SAN FRANCISCO (CN) — In a case pitting privacy rights against the freedom to public information, a federal judge Thursday weighed whether to restore a company’s access to LinkedIn data so it can tell employers which of their workers are “flight risks.”
“If restrictions are placed on that process, that has serious implications for future research, access and speech,” U.S. District Judge Edward Chen said at the Thursday hearing.
HiQ, the plaintiff in the case, collected and analyzed data from hundreds of thousands of public LinkedIn profile pages. Its attorneys on Thursday asked Chen to grant a temporary restraining order to bar LinkedIn from cutting off its access to public member profiles.
LinkedIn claims HiQ uses anonymous, automated bots to bypass security measures that block entities from scraping data from its website.
HiQ says that LinkedIn has no right to restrict access to public information, and that LinkedIn is using its members’ alleged privacy as a pretext to stifle competition.
“This is not about privacy rights,” HiQ attorney Carl Wisoff told the court. “They are trying to prevent people from collecting it in a way that’s commercially feasible.”
LinkedIn members can choose to make their profiles visible to the public, and may choose not to share or broadcast certain changes they make to their profile. By regularly scraping data from LinkedIn’s website, HiQ can detect and analyze those changes and sell the information to employers.
HiQ, a 3-year-old San Francisco startup, boasts that it can help employers “pinpoint with laser-like accuracy” which employees are a “flight risk,” according to LinkedIn’s brief opposing HiQ’s request for a restraining order.
“This is directly contrary to the privacy commitments LinkedIn makes to members: letting them control their data and whether they want to broadcast that they made a change to their profile,” LinkedIn attorney Jonathan Blavin said.
LinkedIn sent HiQ a cease-and-desist letter on May 23, saying its unauthorized access to LinkedIn members’ violates the Computer Fraud and Abuse Act, copyright law and California Penal Code Section 502.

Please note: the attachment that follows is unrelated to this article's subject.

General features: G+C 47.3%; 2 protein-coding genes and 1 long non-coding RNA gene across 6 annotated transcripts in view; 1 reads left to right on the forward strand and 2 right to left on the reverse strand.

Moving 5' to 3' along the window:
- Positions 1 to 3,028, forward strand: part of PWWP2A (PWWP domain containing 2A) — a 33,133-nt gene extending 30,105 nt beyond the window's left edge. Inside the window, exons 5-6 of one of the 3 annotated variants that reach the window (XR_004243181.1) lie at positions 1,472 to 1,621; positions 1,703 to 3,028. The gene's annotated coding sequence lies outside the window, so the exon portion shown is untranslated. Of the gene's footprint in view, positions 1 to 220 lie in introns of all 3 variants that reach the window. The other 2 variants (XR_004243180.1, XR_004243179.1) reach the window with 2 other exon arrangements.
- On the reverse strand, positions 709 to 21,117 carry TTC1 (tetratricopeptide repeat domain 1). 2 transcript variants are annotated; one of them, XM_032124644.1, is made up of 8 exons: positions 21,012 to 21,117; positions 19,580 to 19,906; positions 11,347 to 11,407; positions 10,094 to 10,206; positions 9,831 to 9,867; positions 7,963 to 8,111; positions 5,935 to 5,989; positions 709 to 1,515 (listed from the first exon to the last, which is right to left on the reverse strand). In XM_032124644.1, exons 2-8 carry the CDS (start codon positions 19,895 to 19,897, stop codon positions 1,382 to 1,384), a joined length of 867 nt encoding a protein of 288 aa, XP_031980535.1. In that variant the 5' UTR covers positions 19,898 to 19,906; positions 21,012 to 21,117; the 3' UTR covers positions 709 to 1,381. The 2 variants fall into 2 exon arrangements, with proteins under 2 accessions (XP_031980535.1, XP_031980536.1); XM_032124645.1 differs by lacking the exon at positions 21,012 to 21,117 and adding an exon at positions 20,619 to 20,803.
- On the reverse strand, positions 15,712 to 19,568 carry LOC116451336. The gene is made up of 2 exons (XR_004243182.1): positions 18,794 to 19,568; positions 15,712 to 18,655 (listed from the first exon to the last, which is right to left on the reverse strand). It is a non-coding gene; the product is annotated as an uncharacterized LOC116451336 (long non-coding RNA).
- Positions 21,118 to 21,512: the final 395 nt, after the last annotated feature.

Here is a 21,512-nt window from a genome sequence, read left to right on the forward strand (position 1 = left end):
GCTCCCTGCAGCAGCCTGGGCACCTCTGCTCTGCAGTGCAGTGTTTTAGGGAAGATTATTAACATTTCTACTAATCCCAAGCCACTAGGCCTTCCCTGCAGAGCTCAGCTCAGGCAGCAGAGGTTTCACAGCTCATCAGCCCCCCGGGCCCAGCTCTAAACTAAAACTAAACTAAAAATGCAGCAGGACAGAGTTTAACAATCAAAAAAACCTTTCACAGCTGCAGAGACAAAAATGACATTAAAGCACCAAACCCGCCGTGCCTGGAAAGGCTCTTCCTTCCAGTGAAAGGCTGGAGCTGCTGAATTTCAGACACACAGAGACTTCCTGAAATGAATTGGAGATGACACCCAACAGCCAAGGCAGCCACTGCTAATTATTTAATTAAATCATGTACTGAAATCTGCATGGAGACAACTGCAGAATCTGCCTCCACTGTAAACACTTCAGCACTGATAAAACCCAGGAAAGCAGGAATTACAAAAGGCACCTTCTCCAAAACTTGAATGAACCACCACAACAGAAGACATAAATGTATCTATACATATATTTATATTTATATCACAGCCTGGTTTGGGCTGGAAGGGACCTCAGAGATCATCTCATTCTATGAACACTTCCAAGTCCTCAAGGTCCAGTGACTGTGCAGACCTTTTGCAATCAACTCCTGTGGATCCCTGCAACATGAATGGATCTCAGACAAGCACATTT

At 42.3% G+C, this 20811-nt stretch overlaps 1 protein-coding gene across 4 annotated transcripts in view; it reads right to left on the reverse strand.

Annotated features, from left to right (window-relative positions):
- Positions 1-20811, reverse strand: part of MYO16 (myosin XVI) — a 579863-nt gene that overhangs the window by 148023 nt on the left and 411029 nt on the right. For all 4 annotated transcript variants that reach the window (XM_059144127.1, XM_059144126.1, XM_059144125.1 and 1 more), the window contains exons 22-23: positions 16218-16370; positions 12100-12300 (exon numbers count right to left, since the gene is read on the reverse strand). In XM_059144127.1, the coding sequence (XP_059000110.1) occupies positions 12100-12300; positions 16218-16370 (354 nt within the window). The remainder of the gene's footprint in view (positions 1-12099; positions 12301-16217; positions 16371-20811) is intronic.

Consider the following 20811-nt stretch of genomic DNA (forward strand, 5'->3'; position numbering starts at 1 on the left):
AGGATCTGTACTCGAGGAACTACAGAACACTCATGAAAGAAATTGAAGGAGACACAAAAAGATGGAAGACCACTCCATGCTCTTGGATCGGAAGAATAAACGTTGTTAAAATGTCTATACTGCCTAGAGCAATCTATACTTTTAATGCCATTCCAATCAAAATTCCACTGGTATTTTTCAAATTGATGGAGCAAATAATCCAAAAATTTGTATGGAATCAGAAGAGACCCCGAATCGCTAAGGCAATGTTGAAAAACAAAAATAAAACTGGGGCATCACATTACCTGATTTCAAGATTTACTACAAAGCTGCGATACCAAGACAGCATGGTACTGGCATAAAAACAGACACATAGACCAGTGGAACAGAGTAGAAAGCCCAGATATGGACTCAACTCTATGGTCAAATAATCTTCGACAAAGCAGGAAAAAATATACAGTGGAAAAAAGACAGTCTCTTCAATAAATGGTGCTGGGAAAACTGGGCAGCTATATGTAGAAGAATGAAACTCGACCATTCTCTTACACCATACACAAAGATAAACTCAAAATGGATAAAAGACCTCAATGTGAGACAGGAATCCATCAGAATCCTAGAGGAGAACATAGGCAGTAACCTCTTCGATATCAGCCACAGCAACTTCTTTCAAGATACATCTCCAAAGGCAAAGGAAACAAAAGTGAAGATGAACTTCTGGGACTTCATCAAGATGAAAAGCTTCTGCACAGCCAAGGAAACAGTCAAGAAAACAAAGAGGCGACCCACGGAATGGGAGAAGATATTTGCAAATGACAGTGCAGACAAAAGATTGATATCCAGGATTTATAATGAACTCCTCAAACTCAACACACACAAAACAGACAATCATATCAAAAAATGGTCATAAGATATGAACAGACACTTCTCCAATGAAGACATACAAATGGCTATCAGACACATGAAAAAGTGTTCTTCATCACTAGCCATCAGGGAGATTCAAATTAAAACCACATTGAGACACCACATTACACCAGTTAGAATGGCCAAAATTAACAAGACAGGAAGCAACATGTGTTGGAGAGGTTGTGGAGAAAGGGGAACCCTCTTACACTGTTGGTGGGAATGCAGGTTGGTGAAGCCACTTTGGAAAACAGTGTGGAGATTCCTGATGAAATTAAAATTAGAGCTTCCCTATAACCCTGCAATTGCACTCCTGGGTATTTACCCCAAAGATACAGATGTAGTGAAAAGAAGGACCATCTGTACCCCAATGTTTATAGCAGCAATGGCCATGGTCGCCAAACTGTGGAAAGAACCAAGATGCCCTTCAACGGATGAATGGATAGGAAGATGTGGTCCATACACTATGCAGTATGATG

But HiQ says that trying to hold it criminally liable for retrieving public information would violate the First Amendment and constitutional principles that protect a free and open marketplace of ideas.
“This is discrimination against commercial speakers,” Wisoff told the judge.
Blavin countered that giving anonymous, automated bots unfettered access to scrape data from its website is not a protected form of speech.
“These bots aren’t speaking,” Blavin said. “They’re extracting data.”
Chen was not so sure. He said that gathering information from a public website could be interpreted as a protected First Amendment activity.
“The right to receive information is just as critical as the right to express information,” Chen said.
LinkedIn cited the 2013 ruling from the Northern District of California, Craigslist v. 3taps, which held that nothing in the Computer Fraud and Abuse Act prevents “a computer owner from selectively revoking authorization to access its website.”
HiQ says the user agreement does not apply to it when it collects data as a third party on LinkedIn profiles. HiQ says it would be unreasonable to allow LinkedIn to stifle HiQ’s First Amendment right to access to information merely by sending a cease-and-desist letter.
On the issue of irreparable harm, HiQ attorney Deepak Gupta said the company could be destroyed within a month if its access to LinkedIn data is not restored.
“It is likely to go under,” Gupta said. “Employees are coming to work, and there’s nothing to do.”
Blavin said LinkedIn also faces irreparable harm, in the form of a loss of trust, member privacy and good will.
Though Chen seemed inclined to deem collecting public data a protected First Amendment activity, he expressed concern that LinkedIn members may not have been made fully aware that changes to their profile could be tracked and shared with third parties, including their employers.
But Chen appeared unwilling to accept the argument that HiQ could be criminally liable under the Computer Fraud and Abuse Act if it continues to scrape data after receiving a cease-and-desist letter.
“You would think a website could control certain levels of access, but the idea that something would be criminalized is troubling,” Chen said.
Chen asked both parties to work out a possible stipulation that would allow HiQ access to LinkedIn data for about 30 days before he rules on the motion for a preliminary injunction. He gave the parties have until the end of business on Friday to report back on a possible compromise. Otherwise, Chen said, he will issue a ruling on HiQ’s request for a temporary restraining order.
LinkedIn manages the largest online professional network on the planet, with more than 500 million members in more than 200 countries, according to its website. It was purchased by Microsoft for $26.2 billion in 2016.
Wisoff and Gupta are with Farella Braun & Martel; Blavin with Munger, Tolles & Olson, all in San Francisco.